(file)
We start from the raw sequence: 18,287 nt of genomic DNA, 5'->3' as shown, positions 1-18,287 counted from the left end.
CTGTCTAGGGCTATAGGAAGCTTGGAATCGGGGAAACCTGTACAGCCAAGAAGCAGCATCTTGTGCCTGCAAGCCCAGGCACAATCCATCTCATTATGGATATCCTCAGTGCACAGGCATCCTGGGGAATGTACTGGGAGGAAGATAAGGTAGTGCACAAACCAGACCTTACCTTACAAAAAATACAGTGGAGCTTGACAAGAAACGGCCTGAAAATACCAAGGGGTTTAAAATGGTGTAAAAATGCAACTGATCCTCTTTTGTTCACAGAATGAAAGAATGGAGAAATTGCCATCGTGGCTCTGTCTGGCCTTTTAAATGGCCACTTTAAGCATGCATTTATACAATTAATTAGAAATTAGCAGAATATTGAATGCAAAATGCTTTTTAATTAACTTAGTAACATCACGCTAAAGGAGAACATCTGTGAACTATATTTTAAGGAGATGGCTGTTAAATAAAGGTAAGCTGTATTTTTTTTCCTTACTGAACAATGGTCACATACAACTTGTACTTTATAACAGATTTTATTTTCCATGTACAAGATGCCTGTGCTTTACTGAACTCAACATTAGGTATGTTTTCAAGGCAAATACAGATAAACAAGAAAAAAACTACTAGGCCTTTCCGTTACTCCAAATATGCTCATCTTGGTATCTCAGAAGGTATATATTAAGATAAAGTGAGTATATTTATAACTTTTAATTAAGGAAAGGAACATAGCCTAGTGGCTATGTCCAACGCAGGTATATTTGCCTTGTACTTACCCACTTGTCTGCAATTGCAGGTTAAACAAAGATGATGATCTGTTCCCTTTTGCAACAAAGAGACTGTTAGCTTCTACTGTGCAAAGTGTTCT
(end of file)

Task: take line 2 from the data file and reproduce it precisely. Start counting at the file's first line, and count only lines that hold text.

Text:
CTGTCTAGGGCTATAGGAAGCTTGGAATCGGGGAAACCTGTACAGCCAAGAAGCAGCATCTTGTGCCTGCAAGCCCAGGCACAATCCATCTCATTATGGATATCCTCAGTGCACAGGCATCCTGGGGAATGTACTGGGAGGAAGATAAGGTAGTGCACAAACCAGACCTTACCTTACAAAAAATACAGTGGAGCTTGACAAGAAACGGCCTGAAAATACCAAGGGGTTTAAAATGGTGTAAAAATGCAACTGATCCTCTTTTGTTCACAGAATGAAAGAATGGAGAAATTGCCATCGTGGCTCTGTCTGGCCTTTTAAATGGCCACTTTAAGCATGCATTTATACAATTAATTAGAAATTAGCAGAATATTGAATGCAAAATGCTTTTTAATTAACTTAGTAACATCACGCTAAAGGAGAACATCTGTGAACTATATTTTAAGGAGATGGCTGTTAAATAAAGGTAAGCTGTATTTTTTTTCCTTACTGAACAATGGTCACATACAACTTGTACTTTATAACAGATTTTATTTTCCATGTACAAGATGCCTGTGCTTTACTGAACTCAACATTAGGTATGTTTTCAAGGCAAATACAGATAAACAAGAAAAAAACTACTAGGCCTTTCCGTTACTCCAAATATGCTCATCTTGGTATCTCAGAAGGTATATATTAAGATAAAGTGAGTATATTTATAACTTTTAATTAAGGAAAGGAACATAGCCTAGTGGCTATGTCCAACGCAGGTATATTTGCCTTGTACTTACCCACTTGTCTGCAATTGCAGGTTAAACAAAGATGATGATCTGTTCCCTTTTGCAACAAAGAGACTGTTAGCTTCTACTGTGCAAAGTGTTCT